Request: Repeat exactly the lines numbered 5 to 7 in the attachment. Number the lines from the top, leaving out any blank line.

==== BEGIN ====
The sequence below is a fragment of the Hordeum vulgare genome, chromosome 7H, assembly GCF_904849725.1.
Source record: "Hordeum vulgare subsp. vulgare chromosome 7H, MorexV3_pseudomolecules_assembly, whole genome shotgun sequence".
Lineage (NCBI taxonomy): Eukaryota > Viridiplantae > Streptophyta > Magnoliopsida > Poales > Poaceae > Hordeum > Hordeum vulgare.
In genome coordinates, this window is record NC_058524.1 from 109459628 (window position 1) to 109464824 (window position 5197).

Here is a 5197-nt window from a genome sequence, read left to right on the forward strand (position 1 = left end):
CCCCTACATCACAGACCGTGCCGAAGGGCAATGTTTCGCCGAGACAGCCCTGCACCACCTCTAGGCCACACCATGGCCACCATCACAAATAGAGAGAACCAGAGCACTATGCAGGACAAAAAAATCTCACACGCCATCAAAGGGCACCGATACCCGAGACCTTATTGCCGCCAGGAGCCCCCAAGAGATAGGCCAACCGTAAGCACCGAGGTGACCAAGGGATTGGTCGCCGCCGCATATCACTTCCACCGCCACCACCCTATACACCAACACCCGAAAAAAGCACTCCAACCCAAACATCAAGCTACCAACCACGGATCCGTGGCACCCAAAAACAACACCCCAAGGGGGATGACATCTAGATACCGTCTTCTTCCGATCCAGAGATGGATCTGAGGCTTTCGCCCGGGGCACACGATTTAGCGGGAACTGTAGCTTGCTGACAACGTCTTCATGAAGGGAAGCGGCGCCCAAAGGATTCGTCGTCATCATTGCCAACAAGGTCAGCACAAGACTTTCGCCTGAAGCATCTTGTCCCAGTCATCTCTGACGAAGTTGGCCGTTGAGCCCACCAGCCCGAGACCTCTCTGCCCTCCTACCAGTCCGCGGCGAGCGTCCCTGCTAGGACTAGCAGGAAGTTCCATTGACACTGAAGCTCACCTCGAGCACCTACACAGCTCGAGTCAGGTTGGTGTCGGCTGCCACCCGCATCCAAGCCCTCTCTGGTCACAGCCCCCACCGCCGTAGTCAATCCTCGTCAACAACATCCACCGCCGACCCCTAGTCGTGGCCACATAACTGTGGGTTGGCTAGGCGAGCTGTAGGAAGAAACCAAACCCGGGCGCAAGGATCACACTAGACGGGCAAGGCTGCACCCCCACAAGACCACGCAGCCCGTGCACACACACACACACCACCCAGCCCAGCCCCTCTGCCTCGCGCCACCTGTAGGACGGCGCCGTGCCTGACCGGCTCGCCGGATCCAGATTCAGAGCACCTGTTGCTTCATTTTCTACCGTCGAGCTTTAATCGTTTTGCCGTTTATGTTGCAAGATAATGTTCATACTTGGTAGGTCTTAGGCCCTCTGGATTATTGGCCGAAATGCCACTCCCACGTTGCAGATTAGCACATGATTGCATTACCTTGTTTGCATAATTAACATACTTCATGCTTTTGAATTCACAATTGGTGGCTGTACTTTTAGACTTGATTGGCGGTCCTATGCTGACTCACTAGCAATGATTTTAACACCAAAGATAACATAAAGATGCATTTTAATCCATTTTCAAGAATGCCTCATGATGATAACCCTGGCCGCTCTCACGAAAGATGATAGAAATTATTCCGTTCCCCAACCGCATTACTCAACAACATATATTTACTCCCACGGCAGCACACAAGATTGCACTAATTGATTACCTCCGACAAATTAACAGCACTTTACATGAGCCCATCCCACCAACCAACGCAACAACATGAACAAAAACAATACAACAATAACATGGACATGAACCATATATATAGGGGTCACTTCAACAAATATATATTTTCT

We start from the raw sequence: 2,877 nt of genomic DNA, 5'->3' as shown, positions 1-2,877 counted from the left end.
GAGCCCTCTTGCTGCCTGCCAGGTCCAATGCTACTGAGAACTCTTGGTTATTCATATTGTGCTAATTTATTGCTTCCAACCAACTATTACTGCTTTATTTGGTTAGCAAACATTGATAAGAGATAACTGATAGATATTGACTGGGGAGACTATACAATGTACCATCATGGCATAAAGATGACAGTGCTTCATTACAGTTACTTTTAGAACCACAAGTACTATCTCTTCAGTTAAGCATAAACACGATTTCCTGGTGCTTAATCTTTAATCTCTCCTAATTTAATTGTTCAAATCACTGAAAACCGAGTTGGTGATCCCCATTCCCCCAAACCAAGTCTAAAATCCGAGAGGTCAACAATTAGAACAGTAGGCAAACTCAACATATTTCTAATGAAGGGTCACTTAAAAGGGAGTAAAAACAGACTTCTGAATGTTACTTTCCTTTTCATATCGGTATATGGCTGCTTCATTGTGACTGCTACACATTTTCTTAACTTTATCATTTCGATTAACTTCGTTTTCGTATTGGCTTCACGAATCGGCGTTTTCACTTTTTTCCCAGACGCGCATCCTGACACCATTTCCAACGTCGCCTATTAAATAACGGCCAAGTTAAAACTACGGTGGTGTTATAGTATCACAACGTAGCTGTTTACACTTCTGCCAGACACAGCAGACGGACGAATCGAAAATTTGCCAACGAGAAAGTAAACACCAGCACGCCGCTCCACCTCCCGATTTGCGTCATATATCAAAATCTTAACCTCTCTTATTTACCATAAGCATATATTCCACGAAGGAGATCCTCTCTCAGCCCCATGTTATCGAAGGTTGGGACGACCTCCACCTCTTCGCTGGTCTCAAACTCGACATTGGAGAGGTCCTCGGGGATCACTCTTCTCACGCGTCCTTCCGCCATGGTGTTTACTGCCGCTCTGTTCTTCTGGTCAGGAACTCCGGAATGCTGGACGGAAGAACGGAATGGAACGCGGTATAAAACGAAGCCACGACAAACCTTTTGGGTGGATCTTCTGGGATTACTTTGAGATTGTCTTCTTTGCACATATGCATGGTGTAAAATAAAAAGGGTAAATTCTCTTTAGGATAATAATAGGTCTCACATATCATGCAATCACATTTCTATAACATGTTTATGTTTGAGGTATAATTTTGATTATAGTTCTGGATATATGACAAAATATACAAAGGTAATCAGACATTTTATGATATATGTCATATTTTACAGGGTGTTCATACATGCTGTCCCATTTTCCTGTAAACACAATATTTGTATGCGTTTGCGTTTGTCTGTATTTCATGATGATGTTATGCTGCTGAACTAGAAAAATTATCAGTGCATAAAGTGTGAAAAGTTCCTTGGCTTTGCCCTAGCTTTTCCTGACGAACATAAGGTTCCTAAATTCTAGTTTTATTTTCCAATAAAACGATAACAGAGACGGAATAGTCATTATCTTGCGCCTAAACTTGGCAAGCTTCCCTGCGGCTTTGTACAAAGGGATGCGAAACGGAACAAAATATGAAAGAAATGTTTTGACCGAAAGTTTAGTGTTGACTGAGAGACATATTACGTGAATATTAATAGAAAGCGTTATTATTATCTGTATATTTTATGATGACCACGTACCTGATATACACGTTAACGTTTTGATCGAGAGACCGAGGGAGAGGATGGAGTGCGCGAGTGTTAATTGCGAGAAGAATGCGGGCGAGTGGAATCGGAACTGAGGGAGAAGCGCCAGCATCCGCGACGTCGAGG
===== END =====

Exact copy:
Here is a 5197-nt window from a genome sequence, read left to right on the forward strand (position 1 = left end):
CCCCTACATCACAGACCGTGCCGAAGGGCAATGTTTCGCCGAGACAGCCCTGCACCACCTCTAGGCCACACCATGGCCACCATCACAAATAGAGAGAACCAGAGCACTATGCAGGACAAAAAAATCTCACACGCCATCAAAGGGCACCGATACCCGAGACCTTATTGCCGCCAGGAGCCCCCAAGAGATAGGCCAACCGTAAGCACCGAGGTGACCAAGGGATTGGTCGCCGCCGCATATCACTTCCACCGCCACCACCCTATACACCAACACCCGAAAAAAGCACTCCAACCCAAACATCAAGCTACCAACCACGGATCCGTGGCACCCAAAAACAACACCCCAAGGGGGATGACATCTAGATACCGTCTTCTTCCGATCCAGAGATGGATCTGAGGCTTTCGCCCGGGGCACACGATTTAGCGGGAACTGTAGCTTGCTGACAACGTCTTCATGAAGGGAAGCGGCGCCCAAAGGATTCGTCGTCATCATTGCCAACAAGGTCAGCACAAGACTTTCGCCTGAAGCATCTTGTCCCAGTCATCTCTGACGAAGTTGGCCGTTGAGCCCACCAGCCCGAGACCTCTCTGCCCTCCTACCAGTCCGCGGCGAGCGTCCCTGCTAGGACTAGCAGGAAGTTCCATTGACACTGAAGCTCACCTCGAGCACCTACACAGCTCGAGTCAGGTTGGTGTCGGCTGCCACCCGCATCCAAGCCCTCTCTGGTCACAGCCCCCACCGCCGTAGTCAATCCTCGTCAACAACATCCACCGCCGACCCCTAGTCGTGGCCACATAACTGTGGGTTGGCTAGGCGAGCTGTAGGAAGAAACCAAACCCGGGCGCAAGGATCACACTAGACGGGCAAGGCTGCACCCCCACAAGACCACGCAGCCCGTGCACACACACACACACCACCCAGCCCAGCCCCTCTGCCTCGCGCCACCTGTAGGACGGCGCCGTGCCTGACCGGCTCGCCGGATCCAGATTCAGAGCACCTGTTGCTTCATTTTCTACCGTCGAGCTTTAATCGTTTTGCCGTTTATGTTGCAAGATAATGTTCATACTTGGTAGGTCTTAGGCCCTCTGGATTATTGGCCGAAATGCCACTCCCACGTTGCAGATTAGCACATGATTGCATTACCTTGTTTGCATAATTAACATACTTCATGCTTTTGAATTCACAATTGGTGGCTGTACTTTTAGACTTGATTGGCGGTCCTATGCTGACTCACTAGCAATGATTTTAACACCAAAGATAACATAAAGATGCATTTTAATCCATTTTCAAGAATGCCTCATGATGATAACCCTGGCCGCTCTCACGAAAGATGATAGAAATTATTCCGTTCCCCAACCGCATTACTCAACAACATATATTTACTCCCACGGCAGCACACAAGATTGCACTAATTGATTACCTCCGACAAATTAACAGCACTTTACATGAGCCCATCCCACCAACCAACGCAACAACATGAACAAAAACAATACAACAATAACATGGACATGAACCATATATATAGGGGTCACTTCAACAAATATATATTTTCT

We start from the raw sequence: 2,877 nt of genomic DNA, 5'->3' as shown, positions 1-2,877 counted from the left end.